Xcel Wants More Money

From Representative Cal Bahr:

Earlier this week we learned that Xcel Energy is proposing a rate increase of about 21.2%, which would directly impact residential customers at about $15-$21 per month over the next 3 years. The general increase is also likely to impact inflation in the cost of goods and services even more than it already is.

But that isn't what struck me about this article.

It was the quote from Annie Levenson-Falk, executive director of the Citizens Utility Board of Minnesota, an advocacy group for residential ratepayers. She said: "while it's good that Xcel is investing in renewables and related infrastructure, it appears that ratepayers would pay a disproportionate share of the tab — compared to the company's shareholders."

I have a problem with this -- government policy is causing utilities to spend money, not on their core business, which is making energy for us to use, but on finding less efficient more expensive ways to generate energy. Ways that aren't coming anywhere close to replacing our needs being met by fossil fuels.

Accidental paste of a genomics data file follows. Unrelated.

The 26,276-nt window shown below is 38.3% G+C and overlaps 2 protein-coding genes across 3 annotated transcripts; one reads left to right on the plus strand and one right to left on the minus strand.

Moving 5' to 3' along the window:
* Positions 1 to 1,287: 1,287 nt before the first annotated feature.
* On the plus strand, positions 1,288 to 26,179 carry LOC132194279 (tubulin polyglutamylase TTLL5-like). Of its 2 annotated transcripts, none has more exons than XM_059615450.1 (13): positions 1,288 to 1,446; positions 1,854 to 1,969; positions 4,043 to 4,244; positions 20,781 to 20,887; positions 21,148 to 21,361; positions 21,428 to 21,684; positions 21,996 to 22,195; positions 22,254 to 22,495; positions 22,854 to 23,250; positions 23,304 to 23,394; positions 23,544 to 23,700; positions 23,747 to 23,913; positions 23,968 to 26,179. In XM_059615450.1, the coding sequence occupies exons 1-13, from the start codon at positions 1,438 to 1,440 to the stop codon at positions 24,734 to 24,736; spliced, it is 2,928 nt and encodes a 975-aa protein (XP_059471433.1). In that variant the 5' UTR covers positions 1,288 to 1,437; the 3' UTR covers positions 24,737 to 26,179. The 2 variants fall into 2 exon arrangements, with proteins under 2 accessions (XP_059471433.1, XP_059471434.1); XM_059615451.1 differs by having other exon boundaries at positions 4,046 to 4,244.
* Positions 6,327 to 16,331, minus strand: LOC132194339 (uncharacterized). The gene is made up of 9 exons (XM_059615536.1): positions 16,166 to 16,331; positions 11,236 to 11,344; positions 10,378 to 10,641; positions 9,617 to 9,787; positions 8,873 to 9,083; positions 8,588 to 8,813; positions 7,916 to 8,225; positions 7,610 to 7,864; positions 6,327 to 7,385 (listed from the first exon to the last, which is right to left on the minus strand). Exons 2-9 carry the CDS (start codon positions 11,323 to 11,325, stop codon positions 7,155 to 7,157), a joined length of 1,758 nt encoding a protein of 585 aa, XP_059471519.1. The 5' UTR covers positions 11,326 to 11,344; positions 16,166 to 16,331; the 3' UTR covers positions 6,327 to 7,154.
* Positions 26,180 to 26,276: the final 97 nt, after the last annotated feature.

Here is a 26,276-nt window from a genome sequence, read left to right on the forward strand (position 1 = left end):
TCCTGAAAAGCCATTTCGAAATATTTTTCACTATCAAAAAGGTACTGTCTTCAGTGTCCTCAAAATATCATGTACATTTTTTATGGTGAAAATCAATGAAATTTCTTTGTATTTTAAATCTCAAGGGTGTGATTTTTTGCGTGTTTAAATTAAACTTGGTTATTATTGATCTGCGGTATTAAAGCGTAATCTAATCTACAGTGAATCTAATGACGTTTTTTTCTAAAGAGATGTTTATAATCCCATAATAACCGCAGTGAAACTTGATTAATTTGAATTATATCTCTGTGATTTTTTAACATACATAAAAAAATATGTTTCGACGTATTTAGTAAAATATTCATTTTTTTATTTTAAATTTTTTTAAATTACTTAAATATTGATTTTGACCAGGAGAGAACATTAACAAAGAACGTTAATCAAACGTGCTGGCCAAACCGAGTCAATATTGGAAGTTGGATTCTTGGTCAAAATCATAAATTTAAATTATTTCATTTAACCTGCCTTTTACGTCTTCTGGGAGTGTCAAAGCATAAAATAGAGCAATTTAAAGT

And she wants investors to pay the freight, not ratepayers, which is basically like saying -- make those guys over there pay for it, not government and not the ratepayers, most of whom will be justifiably upset with higher bills to pay for less efficient, more expensive forms of energy. Somebody has to pay the bills for the Green New Deal, so lets make investors pay for it, is what she is saying.

But who are these investors? Utility investors tend to be people who like less volatile investments, consistent performance and good dividends. Retirement savings is often invested in utilities like mutual funds, 401Ks and Pensions. So that is where this will end up. If the cost of these policies winds up with them, there will be an impact on the folks who were counting on those returns for retirement. And the Utilities will have less money to keep working on maintaining their infrastructure. In the end, somebody has to pay for these government mandates and in the end, it will be all of us. Not just those people over there.

Read the article in the Star Tribune here.